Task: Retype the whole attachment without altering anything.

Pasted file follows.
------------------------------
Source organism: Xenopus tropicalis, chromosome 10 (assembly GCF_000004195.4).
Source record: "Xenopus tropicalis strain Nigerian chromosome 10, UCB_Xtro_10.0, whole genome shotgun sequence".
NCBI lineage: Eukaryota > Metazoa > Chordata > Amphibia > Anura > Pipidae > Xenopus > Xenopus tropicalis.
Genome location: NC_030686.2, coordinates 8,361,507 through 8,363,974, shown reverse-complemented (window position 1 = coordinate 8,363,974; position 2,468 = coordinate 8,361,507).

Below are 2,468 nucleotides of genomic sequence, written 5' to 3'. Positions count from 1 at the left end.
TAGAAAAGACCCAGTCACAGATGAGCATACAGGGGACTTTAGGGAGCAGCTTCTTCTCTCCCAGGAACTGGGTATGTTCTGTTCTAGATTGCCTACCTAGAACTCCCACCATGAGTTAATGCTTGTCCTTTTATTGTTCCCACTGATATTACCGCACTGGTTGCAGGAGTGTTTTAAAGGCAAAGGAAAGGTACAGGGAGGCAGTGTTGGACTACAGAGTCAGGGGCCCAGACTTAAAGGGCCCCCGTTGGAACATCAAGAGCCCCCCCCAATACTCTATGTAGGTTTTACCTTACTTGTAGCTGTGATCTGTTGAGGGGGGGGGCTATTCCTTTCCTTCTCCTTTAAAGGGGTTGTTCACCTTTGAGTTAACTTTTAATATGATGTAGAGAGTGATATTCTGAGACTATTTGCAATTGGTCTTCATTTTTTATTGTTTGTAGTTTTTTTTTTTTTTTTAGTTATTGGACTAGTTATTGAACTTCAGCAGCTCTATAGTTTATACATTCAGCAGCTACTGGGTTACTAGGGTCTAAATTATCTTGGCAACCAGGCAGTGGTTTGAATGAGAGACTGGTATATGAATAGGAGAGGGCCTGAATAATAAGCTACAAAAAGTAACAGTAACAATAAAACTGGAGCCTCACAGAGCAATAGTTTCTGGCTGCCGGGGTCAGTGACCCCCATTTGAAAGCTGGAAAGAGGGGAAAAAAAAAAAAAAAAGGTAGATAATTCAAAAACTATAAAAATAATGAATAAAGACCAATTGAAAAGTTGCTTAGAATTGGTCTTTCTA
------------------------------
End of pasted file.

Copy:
Source organism: Xenopus tropicalis, chromosome 10 (assembly GCF_000004195.4).
Source record: "Xenopus tropicalis strain Nigerian chromosome 10, UCB_Xtro_10.0, whole genome shotgun sequence".
NCBI lineage: Eukaryota > Metazoa > Chordata > Amphibia > Anura > Pipidae > Xenopus > Xenopus tropicalis.
Genome location: NC_030686.2, coordinates 8,361,507 through 8,363,974, shown reverse-complemented (window position 1 = coordinate 8,363,974; position 2,468 = coordinate 8,361,507).

Below are 2,468 nucleotides of genomic sequence, written 5' to 3'. Positions count from 1 at the left end.
TAGAAAAGACCCAGTCACAGATGAGCATACAGGGGACTTTAGGGAGCAGCTTCTTCTCTCCCAGGAACTGGGTATGTTCTGTTCTAGATTGCCTACCTAGAACTCCCACCATGAGTTAATGCTTGTCCTTTTATTGTTCCCACTGATATTACCGCACTGGTTGCAGGAGTGTTTTAAAGGCAAAGGAAAGGTACAGGGAGGCAGTGTTGGACTACAGAGTCAGGGGCCCAGACTTAAAGGGCCCCCGTTGGAACATCAAGAGCCCCCCCCAATACTCTATGTAGGTTTTACCTTACTTGTAGCTGTGATCTGTTGAGGGGGGGGGCTATTCCTTTCCTTCTCCTTTAAAGGGGTTGTTCACCTTTGAGTTAACTTTTAATATGATGTAGAGAGTGATATTCTGAGACTATTTGCAATTGGTCTTCATTTTTTATTGTTTGTAGTTTTTTTTTTTTTTTTAGTTATTGGACTAGTTATTGAACTTCAGCAGCTCTATAGTTTATACATTCAGCAGCTACTGGGTTACTAGGGTCTAAATTATCTTGGCAACCAGGCAGTGGTTTGAATGAGAGACTGGTATATGAATAGGAGAGGGCCTGAATAATAAGCTACAAAAAGTAACAGTAACAATAAAACTGGAGCCTCACAGAGCAATAGTTTCTGGCTGCCGGGGTCAGTGACCCCCATTTGAAAGCTGGAAAGAGGGGAAAAAAAAAAAAAAAAGGTAGATAATTCAAAAACTATAAAAATAATGAATAAAGACCAATTGAAAAGTTGCTTAGAATTGGTCTTTCTA